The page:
... the opposite banks were occupied by between six and seven thousand warriors, extending up and down the river for a distance of six miles. There was nothing for the Spaniards to do but to press forward. To turn back, in sight of their foes, was not to be thought of. After a pretty sharp skirmish, in which the Spaniards attacked their opponents, the natives sprang into their canoes, and some by swimming crossed the river and joined the main body of the Indians upon ...
— Ferdinand De Soto, The Discoverer of the Mississippi - American Pioneers and Patriots • John S. C. Abbott

... Couche.—Some of your correspondents, better versed than myself in military matters, will doubtless render me assistance by replying to this Query. Where can I find a copious and accurate account of the battle, or perhaps I should rather say skirmish, of Villers en Couche? If I am rightly informed, it must be one of the most remarkable actions on record, when the comparative numbers of the troops engaged are taken into consideration. We have, as an heirloom in our family, a medal won by an officer ...
— Notes and Queries, Number 192, July 2, 1853 • Various

... galloping forward repeating the command. At the entrance of the wood they were stopped by a few Russian stragglers, who had formed themselves into a body. These men withstood the first onset of the Poles with considerable steadiness; but after a short skirmish, they fled, or, perhaps, seemed to fly, a second time, and took refuge in the bushes, where, still regardless of orders, their enemies followed. Kosciusko, foreseeing the consequence of this rashness, ordered Thaddeus to dismount a part of his squadron, and march after these headstrong ...
— Thaddeus of Warsaw • Jane Porter

... taken in a skirmish; and his Majesty, who was at this time very eager for information from every quarter, desired to question these savages, and for this purpose had two or three brought to his headquarters. These men seemed formed to be always on horseback, and their appearance when ...
— The Private Life of Napoleon Bonaparte, Complete • Constant

... In the skirmish a scrap of paper fluttered to the ground. Roger seized it with avidity, and, crouching on the floor, smoothed the ...
— The League of the Scarlet Pimpernel • Baroness Orczy

... hint of the hardships of campaigning, into which they had been plunged without any gradual steps of breaking in, and much more terrible experiences were close at hand. Of these there came a slight foretaste in a skirmish with the enemy on the 24th near Jericho Ford on the North Anna River, resulting in the death of one man and the wounding of three others, the first of what was soon to be a portentous list ...
— The County Regiment • Dudley Landon Vaill

... only were men of ability, and one was most weak and incompetent. Fortunately for Syracuse, Alcibiades, the most skilful of the three, was soon deposed from his command by a factious and fanatic vote of his fellow-countrymen, and the other competent one, Lamachus, fell early in a skirmish; while, more fortunately still for her, the feeble and vacillating Nicias remained unrecalled and unhurt, to assume the undivided leadership of the Athenian army and fleet, and to mar, by alternate over-caution and over-carelessness, ...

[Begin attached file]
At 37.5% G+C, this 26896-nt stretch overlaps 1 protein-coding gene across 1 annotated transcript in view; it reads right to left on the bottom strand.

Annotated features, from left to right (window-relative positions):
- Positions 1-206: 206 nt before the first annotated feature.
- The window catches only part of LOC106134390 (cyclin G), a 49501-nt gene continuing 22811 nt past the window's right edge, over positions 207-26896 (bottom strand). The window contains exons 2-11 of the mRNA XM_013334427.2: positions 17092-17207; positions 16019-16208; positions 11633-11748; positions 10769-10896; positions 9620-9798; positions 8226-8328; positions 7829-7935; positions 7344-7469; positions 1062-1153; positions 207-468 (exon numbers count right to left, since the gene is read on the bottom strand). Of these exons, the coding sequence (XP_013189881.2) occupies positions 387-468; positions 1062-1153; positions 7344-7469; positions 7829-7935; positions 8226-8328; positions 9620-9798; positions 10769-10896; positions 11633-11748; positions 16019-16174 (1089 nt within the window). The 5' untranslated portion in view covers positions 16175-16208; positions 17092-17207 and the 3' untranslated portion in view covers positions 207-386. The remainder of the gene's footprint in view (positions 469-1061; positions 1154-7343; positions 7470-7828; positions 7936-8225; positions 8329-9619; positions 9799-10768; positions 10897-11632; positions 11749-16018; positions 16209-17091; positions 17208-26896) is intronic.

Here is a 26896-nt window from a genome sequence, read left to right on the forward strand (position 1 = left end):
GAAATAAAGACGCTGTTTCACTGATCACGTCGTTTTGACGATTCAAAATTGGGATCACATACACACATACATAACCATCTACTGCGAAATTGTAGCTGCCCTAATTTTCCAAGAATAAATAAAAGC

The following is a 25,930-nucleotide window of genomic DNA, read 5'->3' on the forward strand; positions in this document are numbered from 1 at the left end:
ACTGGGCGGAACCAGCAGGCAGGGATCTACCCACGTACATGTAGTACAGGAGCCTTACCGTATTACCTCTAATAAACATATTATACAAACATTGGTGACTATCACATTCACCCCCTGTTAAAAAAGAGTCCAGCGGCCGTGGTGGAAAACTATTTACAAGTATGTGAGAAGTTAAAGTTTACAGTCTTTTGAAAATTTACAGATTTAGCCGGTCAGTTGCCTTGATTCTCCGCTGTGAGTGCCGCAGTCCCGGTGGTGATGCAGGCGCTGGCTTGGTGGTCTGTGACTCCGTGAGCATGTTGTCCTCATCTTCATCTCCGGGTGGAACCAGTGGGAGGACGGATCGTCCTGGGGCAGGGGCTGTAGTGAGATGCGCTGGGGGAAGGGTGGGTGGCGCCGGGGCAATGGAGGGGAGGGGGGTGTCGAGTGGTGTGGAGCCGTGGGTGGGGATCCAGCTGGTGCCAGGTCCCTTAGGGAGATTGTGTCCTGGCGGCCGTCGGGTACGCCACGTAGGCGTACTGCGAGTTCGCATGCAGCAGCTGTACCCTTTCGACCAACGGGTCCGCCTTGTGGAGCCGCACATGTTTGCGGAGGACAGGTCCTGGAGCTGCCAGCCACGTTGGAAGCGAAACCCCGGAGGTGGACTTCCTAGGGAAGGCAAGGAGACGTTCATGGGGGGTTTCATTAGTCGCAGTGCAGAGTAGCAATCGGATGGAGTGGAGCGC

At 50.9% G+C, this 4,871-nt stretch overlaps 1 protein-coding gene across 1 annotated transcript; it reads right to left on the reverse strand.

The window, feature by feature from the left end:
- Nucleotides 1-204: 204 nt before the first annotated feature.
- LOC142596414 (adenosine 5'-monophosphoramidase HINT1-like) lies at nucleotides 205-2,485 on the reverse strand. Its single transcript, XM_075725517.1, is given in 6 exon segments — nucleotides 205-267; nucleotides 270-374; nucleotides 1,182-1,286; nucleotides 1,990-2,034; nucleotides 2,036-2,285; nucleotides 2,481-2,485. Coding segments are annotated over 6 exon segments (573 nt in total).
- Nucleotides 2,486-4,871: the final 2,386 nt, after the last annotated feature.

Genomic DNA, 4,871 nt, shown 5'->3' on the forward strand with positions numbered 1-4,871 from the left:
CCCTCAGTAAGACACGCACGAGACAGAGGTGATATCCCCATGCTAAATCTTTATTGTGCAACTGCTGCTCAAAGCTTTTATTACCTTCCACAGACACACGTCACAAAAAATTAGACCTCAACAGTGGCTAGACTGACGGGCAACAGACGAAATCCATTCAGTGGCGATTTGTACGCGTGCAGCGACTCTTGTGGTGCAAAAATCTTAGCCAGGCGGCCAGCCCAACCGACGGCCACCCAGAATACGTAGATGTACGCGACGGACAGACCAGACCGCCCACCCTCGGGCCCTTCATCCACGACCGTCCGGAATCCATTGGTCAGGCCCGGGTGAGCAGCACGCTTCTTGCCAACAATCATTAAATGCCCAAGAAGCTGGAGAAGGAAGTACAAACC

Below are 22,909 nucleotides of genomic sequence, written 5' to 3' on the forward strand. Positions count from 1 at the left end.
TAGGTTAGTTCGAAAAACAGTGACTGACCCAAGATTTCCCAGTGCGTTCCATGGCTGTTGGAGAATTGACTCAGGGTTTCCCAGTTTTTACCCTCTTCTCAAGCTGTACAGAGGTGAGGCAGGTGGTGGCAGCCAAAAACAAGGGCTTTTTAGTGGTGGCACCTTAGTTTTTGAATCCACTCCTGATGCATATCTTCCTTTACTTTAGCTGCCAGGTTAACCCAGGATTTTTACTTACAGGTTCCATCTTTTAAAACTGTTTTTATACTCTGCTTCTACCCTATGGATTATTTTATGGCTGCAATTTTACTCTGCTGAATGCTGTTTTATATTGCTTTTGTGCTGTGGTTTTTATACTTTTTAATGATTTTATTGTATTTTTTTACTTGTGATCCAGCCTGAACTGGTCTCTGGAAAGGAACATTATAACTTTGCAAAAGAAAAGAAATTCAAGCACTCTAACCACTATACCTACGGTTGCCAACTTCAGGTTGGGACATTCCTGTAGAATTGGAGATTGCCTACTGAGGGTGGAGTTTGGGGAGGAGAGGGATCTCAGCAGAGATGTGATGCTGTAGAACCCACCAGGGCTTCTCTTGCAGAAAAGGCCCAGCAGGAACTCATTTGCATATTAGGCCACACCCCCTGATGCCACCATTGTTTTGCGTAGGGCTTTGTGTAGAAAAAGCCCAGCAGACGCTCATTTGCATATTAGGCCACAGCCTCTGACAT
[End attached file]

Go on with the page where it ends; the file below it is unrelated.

— The Great Events by Famous Historians, Vol. 2 • Various

... it was, Albert," Edgar laughed. "'Tis true that in the skirmish outside Aldersgate I might have managed by myself, but in the Fleming's affair and in the Tower I should have fared hardly indeed had it not been for your help. I fancy that we have the Fleming to thank for this good fortune. You see he had already told the king that we were to accompany ...
— A March on London • G. A. Henty

... land of mountains, was an anthill. Dear Gartan Lough was as a drop of water in their eyes, their snipe-haunted marshes as a potato garden, when they saw the gigantic scale of Indian scenery. Henry had fought well in many a skirmish and had escaped without a wound. Malcolm had used his surgical skill pretty often, generally with good effect. He was beloved by officers and men for his kindness of heart. Was there a letter to be written for any poor fellow—a last message to be sent home, words of Christian ...
— The Argosy - Vol. 51, No. 3, March, 1891 • Various

... one of the Philippine Islands that this "Prince of Navigators" lost his life in a skirmish with the natives. He was, as usual, in the thickest of the fight, and while trying to shield one of his men was struck down by ...
— Discoverers and Explorers • Edward R. Shaw

... establishment, as an assistant, to perform the ordinary services of a footman. Caesar, after first using the precaution to place himself under the cover of an angle in the wall, for a screen against any roving bullet which might be traversing the air, became an amused spectator of the skirmish. The sentinel on the piazza was at the distance of but a few feet from him, and he entered into the spirit of the chase with all the ardor of a tried bloodhound. He noticed the approach of the black, ...